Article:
He spent a lot of this time alone, creating work in his East End studio, spiralling in and out of depression. Through the help of his husband, Pontzer saw psychiatric care to deal with the complexities of his life experience to this point. After finding a doctor and seeing him for some months, the psychiatrist sent Jonah something unexpected: an autism questionnaire. “I got stoned one night,” he giggled, “I maybe get stoned every night, but anyway, I read it through this kind of clean haze of, you know, self-empathy, which I don’t otherwise have. I’m normally really mad and horrible with myself. But it was just like reading about my life with total clarity. I was like, ‘Holy shit.'” Everything that had hurt, everything that felt so uncomfortable in his interactions with others, all the harmful relationships he had, the attachments he formed with people, both good and bad, suddenly made sense. “Autism gave me a real sense of self. It provided a road map. And I probably never had one before that. I suddenly knew where I was and could see where I was headed. “
He started taking whatever work he could get his hands on, and eventually, he was approached to work for the global consultancy firm McKinsey through a program called London Art Studies, “a wealthy women’s group for learning about art.” Pontzer would meet with McKinsey’s heads to create art with them in an exercise meant to foster team-building amongst the partners, an artwork that would join their collection. The money from this work would allow him to develop and support his own practice beyond the residency.
“It was a weird sort of art therapy,” he said of the experience. He was dealing with the same sort of people he had come to know in boarding school, just grown up. “I was hearing conversations I shouldn’t have heard. I was sort of listening to how they propagandise.” His interest in economics and familiarity with high power fueled his interest in the work and fostered his connections. “I came out of that experience having made an artwork that was fucking horrible because they all made it. But I didn’t care, and neither did they. We had fun. Working closely with the heads of McKinsey, whose power he recognised didn’t understand until the experience progressed, made him skilled in turning outside ideation into work. I learned I could use innate creative senses to distil and empower the partners’ ideas through a shared sort of synaptic pressure as it relates to current events or world economies or anything they were working on.”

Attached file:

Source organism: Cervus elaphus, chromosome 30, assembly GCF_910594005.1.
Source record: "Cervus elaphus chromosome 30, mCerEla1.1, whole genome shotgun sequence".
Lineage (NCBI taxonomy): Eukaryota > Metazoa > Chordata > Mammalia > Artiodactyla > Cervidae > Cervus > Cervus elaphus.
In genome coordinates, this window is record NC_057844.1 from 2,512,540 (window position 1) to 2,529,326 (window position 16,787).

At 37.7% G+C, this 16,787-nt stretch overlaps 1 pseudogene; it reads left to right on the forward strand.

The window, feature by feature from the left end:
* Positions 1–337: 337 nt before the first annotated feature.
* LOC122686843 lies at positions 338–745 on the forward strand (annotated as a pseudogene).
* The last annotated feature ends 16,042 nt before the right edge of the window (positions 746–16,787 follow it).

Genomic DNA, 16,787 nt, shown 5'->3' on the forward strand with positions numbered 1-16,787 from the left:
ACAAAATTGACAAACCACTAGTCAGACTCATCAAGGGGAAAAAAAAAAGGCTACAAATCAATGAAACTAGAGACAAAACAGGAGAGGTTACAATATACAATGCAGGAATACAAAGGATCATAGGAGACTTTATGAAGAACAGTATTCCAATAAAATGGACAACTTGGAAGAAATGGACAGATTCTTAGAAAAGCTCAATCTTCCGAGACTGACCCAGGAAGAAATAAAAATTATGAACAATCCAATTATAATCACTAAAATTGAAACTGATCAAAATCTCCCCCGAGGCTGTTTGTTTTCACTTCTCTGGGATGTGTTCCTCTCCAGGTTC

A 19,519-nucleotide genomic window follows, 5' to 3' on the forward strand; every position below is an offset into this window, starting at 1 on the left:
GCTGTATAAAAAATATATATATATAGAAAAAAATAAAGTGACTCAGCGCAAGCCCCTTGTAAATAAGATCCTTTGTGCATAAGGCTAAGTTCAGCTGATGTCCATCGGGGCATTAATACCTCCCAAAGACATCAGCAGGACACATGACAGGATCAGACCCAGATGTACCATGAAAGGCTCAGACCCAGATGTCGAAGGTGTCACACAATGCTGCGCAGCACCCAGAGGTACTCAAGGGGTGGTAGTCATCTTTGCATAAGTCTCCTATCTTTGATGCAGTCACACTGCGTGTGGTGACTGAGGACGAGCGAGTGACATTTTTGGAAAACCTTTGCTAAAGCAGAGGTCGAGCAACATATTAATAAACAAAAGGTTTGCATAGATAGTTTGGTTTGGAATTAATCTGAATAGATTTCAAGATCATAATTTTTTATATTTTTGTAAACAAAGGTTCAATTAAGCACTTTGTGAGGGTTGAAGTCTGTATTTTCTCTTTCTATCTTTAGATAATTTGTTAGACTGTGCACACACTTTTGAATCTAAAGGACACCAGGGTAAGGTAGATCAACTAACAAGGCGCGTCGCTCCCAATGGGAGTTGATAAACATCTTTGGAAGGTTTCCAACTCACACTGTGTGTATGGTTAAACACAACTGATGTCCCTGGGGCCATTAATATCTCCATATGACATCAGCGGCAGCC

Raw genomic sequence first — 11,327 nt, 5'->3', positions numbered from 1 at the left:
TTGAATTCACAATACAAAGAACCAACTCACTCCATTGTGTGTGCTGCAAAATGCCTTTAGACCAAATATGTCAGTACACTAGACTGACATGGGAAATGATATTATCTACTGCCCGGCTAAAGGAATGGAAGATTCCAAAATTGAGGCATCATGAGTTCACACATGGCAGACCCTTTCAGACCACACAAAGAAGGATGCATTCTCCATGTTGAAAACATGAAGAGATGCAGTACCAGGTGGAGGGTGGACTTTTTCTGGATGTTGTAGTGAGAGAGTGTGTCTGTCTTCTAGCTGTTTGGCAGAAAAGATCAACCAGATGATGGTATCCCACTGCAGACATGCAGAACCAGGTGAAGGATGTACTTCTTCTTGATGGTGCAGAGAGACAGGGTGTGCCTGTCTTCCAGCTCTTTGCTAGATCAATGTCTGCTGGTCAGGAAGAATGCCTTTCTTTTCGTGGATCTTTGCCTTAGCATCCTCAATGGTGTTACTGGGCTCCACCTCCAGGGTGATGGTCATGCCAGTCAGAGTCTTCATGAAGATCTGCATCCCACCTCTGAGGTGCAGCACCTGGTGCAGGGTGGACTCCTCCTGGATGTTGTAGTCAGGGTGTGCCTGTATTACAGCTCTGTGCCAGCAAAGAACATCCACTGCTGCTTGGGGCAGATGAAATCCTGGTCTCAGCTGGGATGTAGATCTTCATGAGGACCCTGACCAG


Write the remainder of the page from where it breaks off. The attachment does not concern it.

School was over. The stint at McKinsey was coming to an end… and he needed New.
“I started looking at everybody else’s work. I am fortunate to have a job that allows me to support my peers and collect a lot of my friends’ work and stuff when I can,” he looked around his studio. “Everything in here is mostly someone else’s. But that’s the nature of making and the nature of the game I started to play for myself as an adult with bills — I had to build a community to engage with art meaningfully and to grow as an artist myself.”
Instead of institutional training, he continued his earlier studies of other artists’ works to aid his understanding, hone his tastes, and develop his personal sense of style. “Like I said, trying to pass as something my whole life, having to mask to survive, I guess I’m a really good thief. His own practice became a daily observance of art, visiting museums like he had while he was in high school and trying to emulate other artists’ work to attain technical mastery. “And it made me very excited. I love the idea of forgery. Everything today began as something else, and no idea is truly OG, but when well researched and assembled, something new, personal, and magical emerges.”